But steep the crag, and all without a path,

Each step opposed a bastion to their wrath ; Bat Christian bade them seek their shore again,

While placed ’midst clefts the least accessible, Nor add a sacrifice which were in vain;

Which Christian's eye was train’d to mark full well, For what were simple bow and savage spear The three maintain'd a strife which must not yield, Against the arms which must be wielded here?

In spots where eagles might have chosen to build.
XI.

Their every shot told; while the assailant fell,
They landed on a wild but narrow scene,

Dash'd on the shingles like the limpid shell; Where few but Nature's footsteps yet had been; But still enough survived, and mounted stiin, Prepared their arms, and with that gloomy eye, Scattering their numbers here and here, until Stern and sustain’d, of man's extremity,

Surrounded and commanded, though not nigh
When hope is gone, nor glory's self remains Enough for seizure, near enough to die,
To cheer resistance against death or chains, The desperate trio held aloof their fate
They stood, the three, as the three hundred stood But by a thread, like sharks who have gorged the bail,
Who dyed Thermopylæ with holy blood.

Yet to the very last they battled well,
Bart, ah! how different! 't is the cause makes all, And not a groan inform’d their foes who fell.
Degrades or hallows courage in its fall.

Christian died last-twice wounded; and once nwra O'er them no fame, eternal and intense,

Mercy was offer'd when they saw his gore;
Blazed through the clouds of death and beckon'd hence; Too late for life, but not too late to dic,
No grateful country, smiling through her tears, With though a hostile hand to close his eye.
Begun the praises of a thousand years ;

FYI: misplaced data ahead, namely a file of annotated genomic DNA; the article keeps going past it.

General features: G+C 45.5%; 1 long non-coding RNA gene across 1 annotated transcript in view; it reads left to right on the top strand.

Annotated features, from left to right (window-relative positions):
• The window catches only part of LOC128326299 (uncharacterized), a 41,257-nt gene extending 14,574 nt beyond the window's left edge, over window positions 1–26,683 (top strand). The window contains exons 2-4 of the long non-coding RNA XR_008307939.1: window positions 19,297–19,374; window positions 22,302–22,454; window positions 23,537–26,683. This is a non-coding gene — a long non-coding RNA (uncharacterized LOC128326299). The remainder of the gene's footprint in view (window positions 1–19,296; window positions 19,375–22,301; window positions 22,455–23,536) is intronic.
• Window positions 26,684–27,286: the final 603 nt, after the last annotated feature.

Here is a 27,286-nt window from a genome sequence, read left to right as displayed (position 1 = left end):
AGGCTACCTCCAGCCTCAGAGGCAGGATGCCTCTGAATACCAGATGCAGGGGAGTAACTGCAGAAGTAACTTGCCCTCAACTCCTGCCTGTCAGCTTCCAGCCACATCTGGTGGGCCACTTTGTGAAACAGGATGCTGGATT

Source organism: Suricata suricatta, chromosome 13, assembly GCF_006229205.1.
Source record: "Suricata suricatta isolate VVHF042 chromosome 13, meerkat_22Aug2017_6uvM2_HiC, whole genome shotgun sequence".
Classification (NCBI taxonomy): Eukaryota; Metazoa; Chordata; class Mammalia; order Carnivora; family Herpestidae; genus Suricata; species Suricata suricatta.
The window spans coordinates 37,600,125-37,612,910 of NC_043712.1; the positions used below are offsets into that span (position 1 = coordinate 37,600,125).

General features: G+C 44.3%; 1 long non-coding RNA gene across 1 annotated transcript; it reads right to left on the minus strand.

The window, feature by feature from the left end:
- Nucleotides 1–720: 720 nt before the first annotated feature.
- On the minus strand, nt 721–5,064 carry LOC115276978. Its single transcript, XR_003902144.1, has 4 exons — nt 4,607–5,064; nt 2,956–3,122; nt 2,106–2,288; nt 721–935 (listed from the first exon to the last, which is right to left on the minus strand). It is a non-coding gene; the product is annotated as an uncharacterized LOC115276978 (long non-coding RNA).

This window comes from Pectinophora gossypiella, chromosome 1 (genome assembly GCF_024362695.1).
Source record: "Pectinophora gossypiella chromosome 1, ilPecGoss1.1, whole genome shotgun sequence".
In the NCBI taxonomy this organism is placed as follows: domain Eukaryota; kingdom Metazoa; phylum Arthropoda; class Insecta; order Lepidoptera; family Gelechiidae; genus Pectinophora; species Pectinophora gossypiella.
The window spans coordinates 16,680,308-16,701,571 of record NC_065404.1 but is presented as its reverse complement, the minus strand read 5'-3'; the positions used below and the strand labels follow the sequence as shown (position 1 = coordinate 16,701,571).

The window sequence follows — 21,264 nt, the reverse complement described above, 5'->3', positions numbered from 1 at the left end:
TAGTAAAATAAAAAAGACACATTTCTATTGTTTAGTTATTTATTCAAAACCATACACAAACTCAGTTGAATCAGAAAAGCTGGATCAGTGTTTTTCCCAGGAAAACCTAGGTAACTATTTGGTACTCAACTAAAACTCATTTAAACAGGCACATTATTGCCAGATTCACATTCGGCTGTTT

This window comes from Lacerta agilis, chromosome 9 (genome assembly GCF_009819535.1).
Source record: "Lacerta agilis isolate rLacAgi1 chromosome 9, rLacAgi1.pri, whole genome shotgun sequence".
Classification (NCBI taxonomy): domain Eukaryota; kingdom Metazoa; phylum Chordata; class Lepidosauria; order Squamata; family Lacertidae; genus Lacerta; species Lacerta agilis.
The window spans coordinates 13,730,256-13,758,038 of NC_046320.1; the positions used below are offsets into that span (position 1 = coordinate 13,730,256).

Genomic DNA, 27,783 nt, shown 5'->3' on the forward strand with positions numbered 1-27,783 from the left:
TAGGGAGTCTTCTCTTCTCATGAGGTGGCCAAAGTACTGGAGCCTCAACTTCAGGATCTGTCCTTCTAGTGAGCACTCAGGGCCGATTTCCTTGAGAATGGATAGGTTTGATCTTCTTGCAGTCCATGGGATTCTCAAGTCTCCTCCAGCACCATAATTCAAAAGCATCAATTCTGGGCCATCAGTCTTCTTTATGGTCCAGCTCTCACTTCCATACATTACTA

A limb was broken, and he droop'd along
No nation's eyes would on their tomb be bent, The crag, as doth a falcon reft of

young. No heroes envy them their monument;

The sound revived him, or appear'd to wake

Some passion which a weakly gesture spake, 1 The tradition is attached to the story of Eloisa, that when He beckon'd to the foremost who drew nigh, her body was lowered into the grave of Abelard (who had been buried I wenty years) he opened his arms io receive her. But, as they near'd, he rear'd his weapun higlia

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His last ball had been aim'd, but from his breast She gazed, and Aung the sca-foam from her eyes, fle tore the topmost button of his vest,'

To watch as for a rainbow in the skies. Down the tube dash'd it, levell’d, fired, and smiled On the horizon verged the distant deck, As his foe fell; then, like a serpent, coil'd

Diminish'd, dwindled to a very speckHis wounded, weary form, to where the steep Then vanish'd. All was ocean, all was joy! Look’: desperate as himself along the deep; Down plunged she through the cave to rouse her boy i Cast one glance back, and clench'd his hand, and shook Told all she had seen, and all she hoped, and all 11 last rage 'gainst the earth which he forsook; That happy love could augur or recall ; The plunged: the rock below received like glass Sprung forth again, with Torquil following free His body crush'd into one gory mass,

His bounding Nereid over the broad sea ; With scarce a shred to tell of human form,

Swam round the rock, to where a shallow cleft Or fragment for the sea-bird or the worm;

Hid the canoe that Neuha there had left A fair-hair'd scalp, besmear’d with blood and weeds, Dritting along the tide, without an oar, Yet reek'd, the remnant of himself and deeds ; That eve the strangers chased them from the shore; Some splinters of his weapons (to the last,